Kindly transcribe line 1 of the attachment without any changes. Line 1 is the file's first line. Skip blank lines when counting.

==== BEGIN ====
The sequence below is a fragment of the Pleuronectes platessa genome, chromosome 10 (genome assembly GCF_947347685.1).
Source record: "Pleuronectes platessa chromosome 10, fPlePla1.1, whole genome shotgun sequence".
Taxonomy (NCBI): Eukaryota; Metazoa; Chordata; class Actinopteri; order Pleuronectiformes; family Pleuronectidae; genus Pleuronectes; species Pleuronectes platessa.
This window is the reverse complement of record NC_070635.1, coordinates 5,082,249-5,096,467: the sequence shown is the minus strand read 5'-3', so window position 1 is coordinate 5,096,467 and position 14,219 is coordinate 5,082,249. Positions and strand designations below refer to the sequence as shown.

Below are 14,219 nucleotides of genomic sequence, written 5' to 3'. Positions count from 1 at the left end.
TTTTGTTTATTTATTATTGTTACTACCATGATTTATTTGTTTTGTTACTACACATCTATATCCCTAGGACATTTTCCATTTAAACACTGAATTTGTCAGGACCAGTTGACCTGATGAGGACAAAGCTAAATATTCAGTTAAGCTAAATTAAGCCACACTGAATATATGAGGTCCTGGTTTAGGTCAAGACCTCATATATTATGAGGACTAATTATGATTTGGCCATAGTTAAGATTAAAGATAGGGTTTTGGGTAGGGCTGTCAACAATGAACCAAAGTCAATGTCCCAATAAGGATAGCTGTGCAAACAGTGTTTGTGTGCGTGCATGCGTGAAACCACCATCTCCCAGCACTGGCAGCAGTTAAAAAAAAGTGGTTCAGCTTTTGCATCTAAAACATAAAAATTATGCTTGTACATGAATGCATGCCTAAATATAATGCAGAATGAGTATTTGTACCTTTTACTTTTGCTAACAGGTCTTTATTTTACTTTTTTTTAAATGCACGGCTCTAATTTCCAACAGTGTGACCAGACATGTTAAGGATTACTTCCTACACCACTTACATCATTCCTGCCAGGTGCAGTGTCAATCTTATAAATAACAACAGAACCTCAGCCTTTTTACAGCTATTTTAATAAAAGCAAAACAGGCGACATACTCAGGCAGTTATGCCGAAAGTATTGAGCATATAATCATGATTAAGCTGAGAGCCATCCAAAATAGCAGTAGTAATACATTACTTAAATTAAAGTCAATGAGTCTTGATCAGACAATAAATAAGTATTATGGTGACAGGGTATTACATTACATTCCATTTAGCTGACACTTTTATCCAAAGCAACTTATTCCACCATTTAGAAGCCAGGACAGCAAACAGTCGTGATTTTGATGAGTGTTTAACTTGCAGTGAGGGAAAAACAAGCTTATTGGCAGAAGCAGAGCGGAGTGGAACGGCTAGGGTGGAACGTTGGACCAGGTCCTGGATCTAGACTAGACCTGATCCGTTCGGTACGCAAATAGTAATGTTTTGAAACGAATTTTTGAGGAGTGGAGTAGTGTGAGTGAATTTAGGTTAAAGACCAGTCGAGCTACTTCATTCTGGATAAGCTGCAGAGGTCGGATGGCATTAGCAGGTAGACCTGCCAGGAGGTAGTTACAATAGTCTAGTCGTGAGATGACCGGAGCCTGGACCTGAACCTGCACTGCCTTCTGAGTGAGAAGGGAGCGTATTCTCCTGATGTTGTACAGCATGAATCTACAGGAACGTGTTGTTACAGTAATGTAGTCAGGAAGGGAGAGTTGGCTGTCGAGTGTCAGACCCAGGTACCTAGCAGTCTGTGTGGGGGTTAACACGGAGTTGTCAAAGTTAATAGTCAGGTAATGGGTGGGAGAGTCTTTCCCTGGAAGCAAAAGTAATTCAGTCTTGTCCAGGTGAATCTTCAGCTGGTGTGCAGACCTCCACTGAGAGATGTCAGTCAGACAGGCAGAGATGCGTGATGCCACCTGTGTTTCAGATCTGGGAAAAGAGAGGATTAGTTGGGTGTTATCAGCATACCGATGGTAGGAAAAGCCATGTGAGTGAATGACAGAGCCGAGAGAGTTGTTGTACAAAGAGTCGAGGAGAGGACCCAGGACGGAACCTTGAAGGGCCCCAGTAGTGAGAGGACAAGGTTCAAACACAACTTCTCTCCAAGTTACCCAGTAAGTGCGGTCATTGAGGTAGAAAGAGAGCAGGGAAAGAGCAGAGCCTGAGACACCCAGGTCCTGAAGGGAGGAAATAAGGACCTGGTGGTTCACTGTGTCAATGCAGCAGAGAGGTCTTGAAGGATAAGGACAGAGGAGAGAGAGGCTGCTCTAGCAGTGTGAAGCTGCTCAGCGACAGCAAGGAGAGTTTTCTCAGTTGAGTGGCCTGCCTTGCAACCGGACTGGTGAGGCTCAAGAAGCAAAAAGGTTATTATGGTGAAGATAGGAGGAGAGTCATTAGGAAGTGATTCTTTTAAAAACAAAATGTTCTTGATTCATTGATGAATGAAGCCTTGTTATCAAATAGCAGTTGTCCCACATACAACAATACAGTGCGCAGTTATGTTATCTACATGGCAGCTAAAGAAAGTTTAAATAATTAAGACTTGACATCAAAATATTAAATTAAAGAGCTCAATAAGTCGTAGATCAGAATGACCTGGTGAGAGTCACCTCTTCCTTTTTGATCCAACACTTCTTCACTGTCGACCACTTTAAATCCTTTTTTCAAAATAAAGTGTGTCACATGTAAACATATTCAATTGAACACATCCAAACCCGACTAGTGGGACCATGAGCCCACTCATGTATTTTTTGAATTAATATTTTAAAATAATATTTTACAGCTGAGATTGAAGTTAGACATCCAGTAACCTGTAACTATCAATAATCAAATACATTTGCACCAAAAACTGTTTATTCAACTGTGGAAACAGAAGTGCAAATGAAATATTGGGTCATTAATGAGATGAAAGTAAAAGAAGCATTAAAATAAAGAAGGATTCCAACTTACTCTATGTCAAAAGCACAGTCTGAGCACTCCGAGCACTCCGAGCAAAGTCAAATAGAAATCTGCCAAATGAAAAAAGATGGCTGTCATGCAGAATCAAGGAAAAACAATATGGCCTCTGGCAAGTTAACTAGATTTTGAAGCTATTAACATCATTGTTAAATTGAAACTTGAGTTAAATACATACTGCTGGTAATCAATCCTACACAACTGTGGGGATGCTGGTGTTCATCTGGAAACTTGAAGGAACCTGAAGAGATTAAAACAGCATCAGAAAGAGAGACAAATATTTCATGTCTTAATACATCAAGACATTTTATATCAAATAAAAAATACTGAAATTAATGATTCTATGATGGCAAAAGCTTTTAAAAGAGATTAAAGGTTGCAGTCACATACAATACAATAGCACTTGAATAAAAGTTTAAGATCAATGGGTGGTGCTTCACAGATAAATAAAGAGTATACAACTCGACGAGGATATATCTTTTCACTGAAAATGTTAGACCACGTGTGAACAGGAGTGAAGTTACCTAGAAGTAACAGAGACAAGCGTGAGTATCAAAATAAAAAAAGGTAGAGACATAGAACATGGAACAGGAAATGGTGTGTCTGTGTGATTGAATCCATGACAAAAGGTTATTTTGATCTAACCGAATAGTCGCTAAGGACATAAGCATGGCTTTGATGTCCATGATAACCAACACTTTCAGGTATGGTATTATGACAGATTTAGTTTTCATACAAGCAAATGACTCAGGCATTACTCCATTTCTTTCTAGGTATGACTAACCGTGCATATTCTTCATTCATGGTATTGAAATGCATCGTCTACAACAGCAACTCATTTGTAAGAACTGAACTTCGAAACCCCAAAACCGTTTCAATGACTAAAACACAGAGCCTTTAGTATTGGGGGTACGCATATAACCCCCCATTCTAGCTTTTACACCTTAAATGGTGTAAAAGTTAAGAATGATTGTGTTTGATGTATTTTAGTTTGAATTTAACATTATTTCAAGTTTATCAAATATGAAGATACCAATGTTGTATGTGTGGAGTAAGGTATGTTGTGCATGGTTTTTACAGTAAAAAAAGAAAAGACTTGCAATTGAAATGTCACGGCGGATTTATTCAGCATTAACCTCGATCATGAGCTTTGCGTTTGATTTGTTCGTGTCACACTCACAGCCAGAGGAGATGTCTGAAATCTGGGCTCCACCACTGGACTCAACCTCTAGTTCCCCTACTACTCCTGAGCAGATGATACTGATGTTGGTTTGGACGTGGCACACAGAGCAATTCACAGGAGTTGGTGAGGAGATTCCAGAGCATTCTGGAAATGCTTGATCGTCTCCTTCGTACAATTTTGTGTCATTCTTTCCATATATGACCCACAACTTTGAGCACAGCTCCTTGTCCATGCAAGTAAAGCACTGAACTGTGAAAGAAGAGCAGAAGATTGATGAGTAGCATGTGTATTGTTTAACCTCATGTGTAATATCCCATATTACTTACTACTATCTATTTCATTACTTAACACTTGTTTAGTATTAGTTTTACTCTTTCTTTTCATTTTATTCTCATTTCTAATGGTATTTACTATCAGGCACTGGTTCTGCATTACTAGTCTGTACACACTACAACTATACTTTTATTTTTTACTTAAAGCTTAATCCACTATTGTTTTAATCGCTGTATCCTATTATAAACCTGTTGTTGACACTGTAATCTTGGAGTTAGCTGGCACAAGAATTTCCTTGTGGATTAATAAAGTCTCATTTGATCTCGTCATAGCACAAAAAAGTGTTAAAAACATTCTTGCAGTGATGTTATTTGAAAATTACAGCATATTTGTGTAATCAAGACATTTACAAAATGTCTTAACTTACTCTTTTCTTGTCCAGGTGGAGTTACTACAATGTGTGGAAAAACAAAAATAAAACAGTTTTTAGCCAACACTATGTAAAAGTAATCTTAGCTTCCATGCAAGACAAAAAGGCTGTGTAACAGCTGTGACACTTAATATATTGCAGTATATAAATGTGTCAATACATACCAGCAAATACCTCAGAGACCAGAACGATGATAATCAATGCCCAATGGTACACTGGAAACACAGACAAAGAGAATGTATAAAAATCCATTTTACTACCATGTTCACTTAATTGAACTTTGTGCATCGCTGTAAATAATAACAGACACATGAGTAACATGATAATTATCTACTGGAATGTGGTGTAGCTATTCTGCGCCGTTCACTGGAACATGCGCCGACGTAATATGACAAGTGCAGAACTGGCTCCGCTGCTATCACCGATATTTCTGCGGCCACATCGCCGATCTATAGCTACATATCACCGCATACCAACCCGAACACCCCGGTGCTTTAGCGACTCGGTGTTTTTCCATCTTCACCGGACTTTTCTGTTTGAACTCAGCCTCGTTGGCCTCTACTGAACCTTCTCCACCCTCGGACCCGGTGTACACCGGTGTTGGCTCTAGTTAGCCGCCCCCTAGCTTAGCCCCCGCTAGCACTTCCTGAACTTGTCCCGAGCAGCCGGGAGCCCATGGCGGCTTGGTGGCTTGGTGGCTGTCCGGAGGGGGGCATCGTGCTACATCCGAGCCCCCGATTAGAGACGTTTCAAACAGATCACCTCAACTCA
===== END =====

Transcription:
The sequence below is a fragment of the Pleuronectes platessa genome, chromosome 10 (genome assembly GCF_947347685.1).